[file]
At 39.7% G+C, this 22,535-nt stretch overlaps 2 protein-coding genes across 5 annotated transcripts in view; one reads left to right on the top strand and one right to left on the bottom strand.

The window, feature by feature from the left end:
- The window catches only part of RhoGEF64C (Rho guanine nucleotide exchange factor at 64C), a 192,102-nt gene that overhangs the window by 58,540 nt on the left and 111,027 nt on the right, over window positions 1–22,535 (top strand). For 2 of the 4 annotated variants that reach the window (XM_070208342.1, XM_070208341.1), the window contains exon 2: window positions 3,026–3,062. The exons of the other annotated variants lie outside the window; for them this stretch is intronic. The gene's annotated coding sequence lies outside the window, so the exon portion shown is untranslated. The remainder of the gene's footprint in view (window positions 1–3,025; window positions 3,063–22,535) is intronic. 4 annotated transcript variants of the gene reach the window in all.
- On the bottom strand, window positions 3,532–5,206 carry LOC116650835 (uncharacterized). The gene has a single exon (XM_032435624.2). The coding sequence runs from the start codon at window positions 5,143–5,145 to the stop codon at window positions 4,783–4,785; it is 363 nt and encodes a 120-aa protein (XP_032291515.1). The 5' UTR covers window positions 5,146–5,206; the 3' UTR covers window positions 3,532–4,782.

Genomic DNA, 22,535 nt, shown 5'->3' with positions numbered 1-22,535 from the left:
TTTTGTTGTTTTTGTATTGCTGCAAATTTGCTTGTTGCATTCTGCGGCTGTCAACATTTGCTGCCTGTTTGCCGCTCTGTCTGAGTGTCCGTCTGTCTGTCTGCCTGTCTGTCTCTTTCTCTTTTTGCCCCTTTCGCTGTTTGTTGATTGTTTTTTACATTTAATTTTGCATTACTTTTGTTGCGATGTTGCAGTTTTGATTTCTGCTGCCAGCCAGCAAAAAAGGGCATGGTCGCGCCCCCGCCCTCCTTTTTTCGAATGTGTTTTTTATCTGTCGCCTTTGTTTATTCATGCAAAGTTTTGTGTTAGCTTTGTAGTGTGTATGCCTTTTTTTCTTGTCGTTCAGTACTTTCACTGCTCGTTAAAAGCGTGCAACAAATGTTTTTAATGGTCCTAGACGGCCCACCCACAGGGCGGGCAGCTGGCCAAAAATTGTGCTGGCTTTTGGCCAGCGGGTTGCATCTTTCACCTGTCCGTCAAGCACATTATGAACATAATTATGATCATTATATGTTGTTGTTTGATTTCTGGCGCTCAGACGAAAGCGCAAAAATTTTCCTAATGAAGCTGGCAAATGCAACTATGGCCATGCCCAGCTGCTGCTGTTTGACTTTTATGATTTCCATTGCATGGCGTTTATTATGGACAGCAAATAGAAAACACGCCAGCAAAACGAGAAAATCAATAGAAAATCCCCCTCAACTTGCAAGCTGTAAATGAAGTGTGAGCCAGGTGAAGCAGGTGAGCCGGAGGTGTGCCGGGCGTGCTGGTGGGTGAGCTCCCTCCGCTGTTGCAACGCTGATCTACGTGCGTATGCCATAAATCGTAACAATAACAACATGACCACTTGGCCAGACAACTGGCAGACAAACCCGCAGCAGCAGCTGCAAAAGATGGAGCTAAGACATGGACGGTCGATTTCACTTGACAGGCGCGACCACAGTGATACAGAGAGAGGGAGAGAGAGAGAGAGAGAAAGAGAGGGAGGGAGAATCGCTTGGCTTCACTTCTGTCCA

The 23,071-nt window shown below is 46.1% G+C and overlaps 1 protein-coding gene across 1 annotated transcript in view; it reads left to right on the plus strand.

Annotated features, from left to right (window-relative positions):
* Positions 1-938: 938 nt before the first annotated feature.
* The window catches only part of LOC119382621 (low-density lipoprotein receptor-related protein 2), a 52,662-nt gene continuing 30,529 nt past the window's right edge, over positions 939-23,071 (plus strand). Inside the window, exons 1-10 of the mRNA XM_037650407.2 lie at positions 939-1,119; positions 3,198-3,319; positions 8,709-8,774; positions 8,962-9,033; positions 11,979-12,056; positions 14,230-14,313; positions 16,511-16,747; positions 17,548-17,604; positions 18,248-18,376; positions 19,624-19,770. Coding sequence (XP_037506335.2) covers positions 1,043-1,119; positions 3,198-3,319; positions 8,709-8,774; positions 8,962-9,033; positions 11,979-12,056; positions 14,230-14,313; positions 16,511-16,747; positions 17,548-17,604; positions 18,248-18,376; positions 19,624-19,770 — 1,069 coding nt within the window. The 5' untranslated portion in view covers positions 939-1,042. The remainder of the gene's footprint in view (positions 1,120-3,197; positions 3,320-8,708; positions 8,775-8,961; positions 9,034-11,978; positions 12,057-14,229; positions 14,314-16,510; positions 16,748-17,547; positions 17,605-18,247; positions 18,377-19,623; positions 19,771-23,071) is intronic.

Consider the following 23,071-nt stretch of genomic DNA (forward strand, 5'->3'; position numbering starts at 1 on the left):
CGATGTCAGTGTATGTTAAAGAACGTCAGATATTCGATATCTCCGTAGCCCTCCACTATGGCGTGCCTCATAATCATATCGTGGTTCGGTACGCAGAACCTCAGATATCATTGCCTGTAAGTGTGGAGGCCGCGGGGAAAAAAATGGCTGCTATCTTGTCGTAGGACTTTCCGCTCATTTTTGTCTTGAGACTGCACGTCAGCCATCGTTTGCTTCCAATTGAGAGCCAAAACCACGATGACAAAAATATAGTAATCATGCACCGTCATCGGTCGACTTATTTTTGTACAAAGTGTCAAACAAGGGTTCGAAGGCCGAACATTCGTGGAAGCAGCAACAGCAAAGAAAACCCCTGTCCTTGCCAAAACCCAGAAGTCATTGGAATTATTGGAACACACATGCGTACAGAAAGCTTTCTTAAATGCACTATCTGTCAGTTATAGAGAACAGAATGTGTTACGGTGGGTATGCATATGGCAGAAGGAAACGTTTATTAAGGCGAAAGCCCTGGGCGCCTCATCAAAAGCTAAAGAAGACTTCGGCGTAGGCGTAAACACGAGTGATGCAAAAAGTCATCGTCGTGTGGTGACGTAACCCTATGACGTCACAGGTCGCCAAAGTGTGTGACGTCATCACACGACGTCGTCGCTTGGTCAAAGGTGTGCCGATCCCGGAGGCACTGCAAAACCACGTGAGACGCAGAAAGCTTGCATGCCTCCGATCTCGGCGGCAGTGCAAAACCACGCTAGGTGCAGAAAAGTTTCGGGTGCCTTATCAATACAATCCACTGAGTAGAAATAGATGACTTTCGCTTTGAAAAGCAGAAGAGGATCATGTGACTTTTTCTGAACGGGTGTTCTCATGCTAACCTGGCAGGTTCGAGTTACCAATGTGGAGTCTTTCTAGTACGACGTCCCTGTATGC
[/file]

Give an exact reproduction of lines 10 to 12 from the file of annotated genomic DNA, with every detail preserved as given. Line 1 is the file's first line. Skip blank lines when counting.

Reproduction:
* The window catches only part of LOC119382621 (low-density lipoprotein receptor-related protein 2), a 52,662-nt gene continuing 30,529 nt past the window's right edge, over positions 939-23,071 (plus strand). Inside the window, exons 1-10 of the mRNA XM_037650407.2 lie at positions 939-1,119; positions 3,198-3,319; positions 8,709-8,774; positions 8,962-9,033; positions 11,979-12,056; positions 14,230-14,313; positions 16,511-16,747; positions 17,548-17,604; positions 18,248-18,376; positions 19,624-19,770. Coding sequence (XP_037506335.2) covers positions 1,043-1,119; positions 3,198-3,319; positions 8,709-8,774; positions 8,962-9,033; positions 11,979-12,056; positions 14,230-14,313; positions 16,511-16,747; positions 17,548-17,604; positions 18,248-18,376; positions 19,624-19,770 — 1,069 coding nt within the window. The 5' untranslated portion in view covers positions 939-1,042. The remainder of the gene's footprint in view (positions 1,120-3,197; positions 3,320-8,708; positions 8,775-8,961; positions 9,034-11,978; positions 12,057-14,229; positions 14,314-16,510; positions 16,748-17,547; positions 17,605-18,247; positions 18,377-19,623; positions 19,771-23,071) is intronic.

Consider the following 23,071-nt stretch of genomic DNA (forward strand, 5'->3'; position numbering starts at 1 on the left):
CGATGTCAGTGTATGTTAAAGAACGTCAGATATTCGATATCTCCGTAGCCCTCCACTATGGCGTGCCTCATAATCATATCGTGGTTCGGTACGCAGAACCTCAGATATCATTGCCTGTAAGTGTGGAGGCCGCGGGGAAAAAAATGGCTGCTATCTTGTCGTAGGACTTTCCGCTCATTTTTGTCTTGAGACTGCACGTCAGCCATCGTTTGCTTCCAATTGAGAGCCAAAACCACGATGACAAAAATATAGTAATCATGCACCGTCATCGGTCGACTTATTTTTGTACAAAGTGTCAAACAAGGGTTCGAAGGCCGAACATTCGTGGAAGCAGCAACAGCAAAGAAAACCCCTGTCCTTGCCAAAACCCAGAAGTCATTGGAATTATTGGAACACACATGCGTACAGAAAGCTTTCTTAAATGCACTATCTGTCAGTTATAGAGAACAGAATGTGTTACGGTGGGTATGCATATGGCAGAAGGAAACGTTTATTAAGGCGAAAGCCCTGGGCGCCTCATCAAAAGCTAAAGAAGACTTCGGCGTAGGCGTAAACACGAGTGATGCAAAAAGTCATCGTCGTGTGGTGACGTAACCCTATGACGTCACAGGTCGCCAAAGTGTGTGACGTCATCACACGACGTCGTCGCTTGGTCAAAGGTGTGCCGATCCCGGAGGCACTGCAAAACCACGTGAGACGCAGAAAGCTTGCATGCCTCCGATCTCGGCGGCAGTGCAAAACCACGCTAGGTGCAGAAAAGTTTCGGGTGCCTTATCAATACAATCCACTGAGTAGAAATAGATGACTTTCGCTTTGAAAAGCAGAAGAGGATCATGTGACTTTTTCTGAACGGGTGTTCTCATGCTAACCTGGCAGGTTCGAGTTACCAATGTGGAGTCTTTCTAGTACGACGTCCCTGTATGC